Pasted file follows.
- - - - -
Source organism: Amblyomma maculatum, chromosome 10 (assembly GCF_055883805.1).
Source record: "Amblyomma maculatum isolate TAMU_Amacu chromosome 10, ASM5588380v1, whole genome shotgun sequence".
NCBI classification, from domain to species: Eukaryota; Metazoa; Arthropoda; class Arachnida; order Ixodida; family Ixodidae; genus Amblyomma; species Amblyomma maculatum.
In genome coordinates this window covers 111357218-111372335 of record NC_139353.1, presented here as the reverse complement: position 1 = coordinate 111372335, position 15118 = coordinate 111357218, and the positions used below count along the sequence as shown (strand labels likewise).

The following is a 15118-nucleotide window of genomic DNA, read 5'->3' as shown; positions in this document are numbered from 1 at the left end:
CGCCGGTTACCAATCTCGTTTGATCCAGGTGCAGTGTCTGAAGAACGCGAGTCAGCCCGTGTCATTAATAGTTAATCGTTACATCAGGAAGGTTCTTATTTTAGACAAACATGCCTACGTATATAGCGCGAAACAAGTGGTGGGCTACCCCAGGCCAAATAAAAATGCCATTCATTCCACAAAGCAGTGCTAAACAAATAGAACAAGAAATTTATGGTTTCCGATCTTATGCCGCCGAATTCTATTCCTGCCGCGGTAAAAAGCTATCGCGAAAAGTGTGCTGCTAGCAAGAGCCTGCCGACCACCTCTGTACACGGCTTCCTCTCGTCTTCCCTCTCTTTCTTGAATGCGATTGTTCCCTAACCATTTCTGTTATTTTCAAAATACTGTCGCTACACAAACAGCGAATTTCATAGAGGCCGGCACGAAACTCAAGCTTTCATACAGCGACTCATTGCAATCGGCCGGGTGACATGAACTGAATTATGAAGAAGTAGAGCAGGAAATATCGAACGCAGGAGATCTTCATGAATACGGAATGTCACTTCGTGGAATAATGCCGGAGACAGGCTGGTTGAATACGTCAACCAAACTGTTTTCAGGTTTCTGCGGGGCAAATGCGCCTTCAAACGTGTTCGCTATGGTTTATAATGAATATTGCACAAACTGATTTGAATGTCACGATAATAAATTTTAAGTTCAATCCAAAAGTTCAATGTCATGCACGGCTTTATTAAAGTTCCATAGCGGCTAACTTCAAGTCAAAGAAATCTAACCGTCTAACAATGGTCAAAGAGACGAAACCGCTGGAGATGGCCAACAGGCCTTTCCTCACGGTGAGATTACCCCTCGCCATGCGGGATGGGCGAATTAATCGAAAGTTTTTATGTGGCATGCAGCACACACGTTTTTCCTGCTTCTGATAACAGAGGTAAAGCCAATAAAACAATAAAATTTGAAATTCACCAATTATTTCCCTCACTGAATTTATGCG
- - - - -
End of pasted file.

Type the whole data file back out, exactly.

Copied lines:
Source organism: Amblyomma maculatum, chromosome 10 (assembly GCF_055883805.1).
Source record: "Amblyomma maculatum isolate TAMU_Amacu chromosome 10, ASM5588380v1, whole genome shotgun sequence".
NCBI classification, from domain to species: Eukaryota; Metazoa; Arthropoda; class Arachnida; order Ixodida; family Ixodidae; genus Amblyomma; species Amblyomma maculatum.
In genome coordinates this window covers 111357218-111372335 of record NC_139353.1, presented here as the reverse complement: position 1 = coordinate 111372335, position 15118 = coordinate 111357218, and the positions used below count along the sequence as shown (strand labels likewise).

The following is a 15118-nucleotide window of genomic DNA, read 5'->3' as shown; positions in this document are numbered from 1 at the left end:
CGCCGGTTACCAATCTCGTTTGATCCAGGTGCAGTGTCTGAAGAACGCGAGTCAGCCCGTGTCATTAATAGTTAATCGTTACATCAGGAAGGTTCTTATTTTAGACAAACATGCCTACGTATATAGCGCGAAACAAGTGGTGGGCTACCCCAGGCCAAATAAAAATGCCATTCATTCCACAAAGCAGTGCTAAACAAATAGAACAAGAAATTTATGGTTTCCGATCTTATGCCGCCGAATTCTATTCCTGCCGCGGTAAAAAGCTATCGCGAAAAGTGTGCTGCTAGCAAGAGCCTGCCGACCACCTCTGTACACGGCTTCCTCTCGTCTTCCCTCTCTTTCTTGAATGCGATTGTTCCCTAACCATTTCTGTTATTTTCAAAATACTGTCGCTACACAAACAGCGAATTTCATAGAGGCCGGCACGAAACTCAAGCTTTCATACAGCGACTCATTGCAATCGGCCGGGTGACATGAACTGAATTATGAAGAAGTAGAGCAGGAAATATCGAACGCAGGAGATCTTCATGAATACGGAATGTCACTTCGTGGAATAATGCCGGAGACAGGCTGGTTGAATACGTCAACCAAACTGTTTTCAGGTTTCTGCGGGGCAAATGCGCCTTCAAACGTGTTCGCTATGGTTTATAATGAATATTGCACAAACTGATTTGAATGTCACGATAATAAATTTTAAGTTCAATCCAAAAGTTCAATGTCATGCACGGCTTTATTAAAGTTCCATAGCGGCTAACTTCAAGTCAAAGAAATCTAACCGTCTAACAATGGTCAAAGAGACGAAACCGCTGGAGATGGCCAACAGGCCTTTCCTCACGGTGAGATTACCCCTCGCCATGCGGGATGGGCGAATTAATCGAAAGTTTTTATGTGGCATGCAGCACACACGTTTTTCCTGCTTCTGATAACAGAGGTAAAGCCAATAAAACAATAAAATTTGAAATTCACCAATTATTTCCCTCACTGAATTTATGCG